Removal of basic dye from synthetic wastewater using sugarcane bagasse modified with propionic acid
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The aim of the present study was to prepare natural adsorbent from sugar cane bagasse modified with propionic acid for the removal of basic dye ‘Methylene Blue’ from synthetic wastewater.
Adsorption experiments were performed to determine the optimum conditions of time, adsorbent dosage, adsorbent size, agitation speed, dye concentration and pH.
Material and Methods
The sugarcane bagasse was procured and washed thoroughly with water. The bagasse was dried in sun for two days (Nevine 2008). It was then oven dried for 24 hours at 120°C temperature (Hajira et al. 2012). The bagasse was crushed in the mixer until it turned fine powder and sieved to the sizes of 0.6, 0.3 and 0.15 mm. The efficiency of adsorption was influenced by various factors such as contact time, adsorbent dosage, size of the adsorbent, concentration of dye, pH and rpm. Each factor was optimized experimentally.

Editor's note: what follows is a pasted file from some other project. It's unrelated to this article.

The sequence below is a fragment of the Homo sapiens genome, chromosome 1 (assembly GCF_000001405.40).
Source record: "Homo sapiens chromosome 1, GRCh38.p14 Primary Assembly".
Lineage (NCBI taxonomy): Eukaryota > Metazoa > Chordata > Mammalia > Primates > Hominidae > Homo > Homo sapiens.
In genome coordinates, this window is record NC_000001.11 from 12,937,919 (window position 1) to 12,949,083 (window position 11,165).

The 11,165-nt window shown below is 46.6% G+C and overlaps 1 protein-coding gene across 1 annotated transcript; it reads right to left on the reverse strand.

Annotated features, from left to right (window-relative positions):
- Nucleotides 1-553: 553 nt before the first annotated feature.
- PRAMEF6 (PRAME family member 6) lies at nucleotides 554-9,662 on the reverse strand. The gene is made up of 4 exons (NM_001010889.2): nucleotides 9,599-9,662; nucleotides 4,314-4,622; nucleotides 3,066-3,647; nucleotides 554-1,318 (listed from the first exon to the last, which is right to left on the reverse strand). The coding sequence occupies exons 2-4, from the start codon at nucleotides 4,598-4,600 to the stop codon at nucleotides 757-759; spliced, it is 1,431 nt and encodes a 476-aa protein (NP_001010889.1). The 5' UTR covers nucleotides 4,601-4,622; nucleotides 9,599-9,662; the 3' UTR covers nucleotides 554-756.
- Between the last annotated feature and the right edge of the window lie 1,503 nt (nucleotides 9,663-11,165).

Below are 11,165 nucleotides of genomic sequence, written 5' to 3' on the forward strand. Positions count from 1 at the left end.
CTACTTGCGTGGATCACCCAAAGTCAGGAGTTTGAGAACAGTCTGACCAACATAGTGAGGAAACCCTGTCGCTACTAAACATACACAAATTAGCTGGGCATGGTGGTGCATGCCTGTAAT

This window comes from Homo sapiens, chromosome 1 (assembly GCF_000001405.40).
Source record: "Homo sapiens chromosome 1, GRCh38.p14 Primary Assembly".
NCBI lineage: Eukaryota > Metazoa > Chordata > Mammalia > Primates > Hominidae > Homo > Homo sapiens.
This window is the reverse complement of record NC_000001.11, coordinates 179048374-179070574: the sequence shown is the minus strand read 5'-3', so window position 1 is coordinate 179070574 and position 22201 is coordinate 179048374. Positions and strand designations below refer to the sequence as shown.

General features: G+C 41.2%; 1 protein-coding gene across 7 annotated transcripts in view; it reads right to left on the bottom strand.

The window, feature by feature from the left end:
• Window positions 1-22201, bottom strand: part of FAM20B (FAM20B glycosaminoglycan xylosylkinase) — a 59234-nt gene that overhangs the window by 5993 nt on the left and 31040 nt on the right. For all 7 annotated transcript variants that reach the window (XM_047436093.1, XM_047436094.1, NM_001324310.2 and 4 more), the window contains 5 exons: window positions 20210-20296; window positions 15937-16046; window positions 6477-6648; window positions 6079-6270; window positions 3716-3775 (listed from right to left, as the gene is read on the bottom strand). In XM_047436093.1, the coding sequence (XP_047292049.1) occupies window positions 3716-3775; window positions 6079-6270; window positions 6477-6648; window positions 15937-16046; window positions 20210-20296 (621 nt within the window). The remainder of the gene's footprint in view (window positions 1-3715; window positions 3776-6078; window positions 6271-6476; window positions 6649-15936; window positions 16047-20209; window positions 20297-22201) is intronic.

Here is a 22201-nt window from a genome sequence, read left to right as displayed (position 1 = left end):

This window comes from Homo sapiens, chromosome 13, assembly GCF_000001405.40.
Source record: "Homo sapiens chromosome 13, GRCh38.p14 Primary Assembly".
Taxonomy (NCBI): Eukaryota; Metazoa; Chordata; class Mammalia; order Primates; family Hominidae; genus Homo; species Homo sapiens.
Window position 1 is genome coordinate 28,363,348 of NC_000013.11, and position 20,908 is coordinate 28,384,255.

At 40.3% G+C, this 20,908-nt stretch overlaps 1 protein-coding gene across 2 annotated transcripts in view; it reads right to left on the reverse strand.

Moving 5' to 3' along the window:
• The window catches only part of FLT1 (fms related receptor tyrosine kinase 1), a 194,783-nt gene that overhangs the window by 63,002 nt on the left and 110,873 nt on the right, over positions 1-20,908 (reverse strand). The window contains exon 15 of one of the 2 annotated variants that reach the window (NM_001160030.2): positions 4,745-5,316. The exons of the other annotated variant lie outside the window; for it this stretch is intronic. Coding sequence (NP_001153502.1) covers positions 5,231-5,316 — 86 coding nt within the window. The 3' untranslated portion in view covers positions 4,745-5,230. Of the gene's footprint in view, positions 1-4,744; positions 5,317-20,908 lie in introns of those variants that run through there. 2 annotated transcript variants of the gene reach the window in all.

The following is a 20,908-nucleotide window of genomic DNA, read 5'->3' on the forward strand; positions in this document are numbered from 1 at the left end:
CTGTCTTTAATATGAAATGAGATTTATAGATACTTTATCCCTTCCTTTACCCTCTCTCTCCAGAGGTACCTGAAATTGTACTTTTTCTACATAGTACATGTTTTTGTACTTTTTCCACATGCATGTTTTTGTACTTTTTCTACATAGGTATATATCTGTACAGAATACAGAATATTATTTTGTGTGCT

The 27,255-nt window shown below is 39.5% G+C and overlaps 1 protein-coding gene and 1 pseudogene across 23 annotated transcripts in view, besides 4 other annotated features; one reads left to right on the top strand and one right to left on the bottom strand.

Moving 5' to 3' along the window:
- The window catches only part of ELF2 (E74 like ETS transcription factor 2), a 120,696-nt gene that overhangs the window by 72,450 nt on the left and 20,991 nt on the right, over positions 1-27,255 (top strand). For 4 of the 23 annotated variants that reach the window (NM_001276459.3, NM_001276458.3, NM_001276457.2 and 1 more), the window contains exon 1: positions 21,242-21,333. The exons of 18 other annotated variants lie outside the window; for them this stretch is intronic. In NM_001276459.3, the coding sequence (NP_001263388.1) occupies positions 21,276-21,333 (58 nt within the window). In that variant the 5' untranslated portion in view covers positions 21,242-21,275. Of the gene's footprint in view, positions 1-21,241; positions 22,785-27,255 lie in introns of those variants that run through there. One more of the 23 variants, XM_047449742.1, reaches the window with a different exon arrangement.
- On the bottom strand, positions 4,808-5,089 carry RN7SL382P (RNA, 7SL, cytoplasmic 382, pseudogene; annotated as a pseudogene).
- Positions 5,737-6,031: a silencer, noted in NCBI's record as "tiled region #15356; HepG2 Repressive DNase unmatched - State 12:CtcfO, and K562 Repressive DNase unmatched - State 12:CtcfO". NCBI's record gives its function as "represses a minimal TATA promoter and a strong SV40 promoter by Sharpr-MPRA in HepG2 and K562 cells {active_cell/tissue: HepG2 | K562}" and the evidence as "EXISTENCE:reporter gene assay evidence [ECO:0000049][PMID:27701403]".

The release of coloured waste water in to the natural streams such as rivers causes severe problems in the aquatic environment. The presence of dyes will absorb and reflect the sunlight entering the water thus hindering the process of photosynthesis in plants. This will reduce the water quality in natural streams and it also affects the human health. The dyes can also cause allergic diseases, skin irritations, cancer and mutations.
The results indicated that the adsorbent showed good sorption potential and maximum dye removal was observed at pH 7. Within 8 minutes of operation about 81.5% of the dye was removed from the solution. The sorption curve was well fitted to the Langmuir model. The adsorption capacity of dye at optimum conditions was found to be 60 mg/L. Langmuir adsorption isotherms have been analysed and it gives high correlation factor (R2 > 0.98). Kinetic study shows that the adsorption process follows pseudo second order reaction with good correlation factor (R2 > 0.99).
Sugarcane bagasse Propionic acid Methylene blue Adsorption Kinetic theory Isotherms.